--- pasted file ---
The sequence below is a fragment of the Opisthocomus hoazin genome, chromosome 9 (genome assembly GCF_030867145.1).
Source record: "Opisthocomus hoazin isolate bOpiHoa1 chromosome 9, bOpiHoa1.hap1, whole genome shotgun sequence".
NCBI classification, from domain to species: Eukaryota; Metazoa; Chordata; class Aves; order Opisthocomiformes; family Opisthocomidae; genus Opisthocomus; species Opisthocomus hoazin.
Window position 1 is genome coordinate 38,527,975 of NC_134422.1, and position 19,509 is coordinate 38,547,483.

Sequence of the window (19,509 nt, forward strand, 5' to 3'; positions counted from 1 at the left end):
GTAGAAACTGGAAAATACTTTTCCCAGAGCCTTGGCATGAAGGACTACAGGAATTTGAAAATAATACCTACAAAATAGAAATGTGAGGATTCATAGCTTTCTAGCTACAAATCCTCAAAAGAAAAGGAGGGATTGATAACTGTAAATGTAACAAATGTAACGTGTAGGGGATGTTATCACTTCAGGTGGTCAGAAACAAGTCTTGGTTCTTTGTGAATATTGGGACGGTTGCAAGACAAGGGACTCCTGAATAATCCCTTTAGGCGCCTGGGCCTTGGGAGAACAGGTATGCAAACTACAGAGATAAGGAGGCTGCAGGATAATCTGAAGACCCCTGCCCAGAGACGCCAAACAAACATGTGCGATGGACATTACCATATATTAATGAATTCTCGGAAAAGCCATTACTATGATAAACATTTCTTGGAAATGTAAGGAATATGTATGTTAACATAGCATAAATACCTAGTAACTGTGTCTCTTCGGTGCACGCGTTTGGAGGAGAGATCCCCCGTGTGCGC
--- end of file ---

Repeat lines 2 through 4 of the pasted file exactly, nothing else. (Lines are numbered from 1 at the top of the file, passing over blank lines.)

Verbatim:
Source record: "Opisthocomus hoazin isolate bOpiHoa1 chromosome 9, bOpiHoa1.hap1, whole genome shotgun sequence".
NCBI classification, from domain to species: Eukaryota; Metazoa; Chordata; class Aves; order Opisthocomiformes; family Opisthocomidae; genus Opisthocomus; species Opisthocomus hoazin.
Window position 1 is genome coordinate 38,527,975 of NC_134422.1, and position 19,509 is coordinate 38,547,483.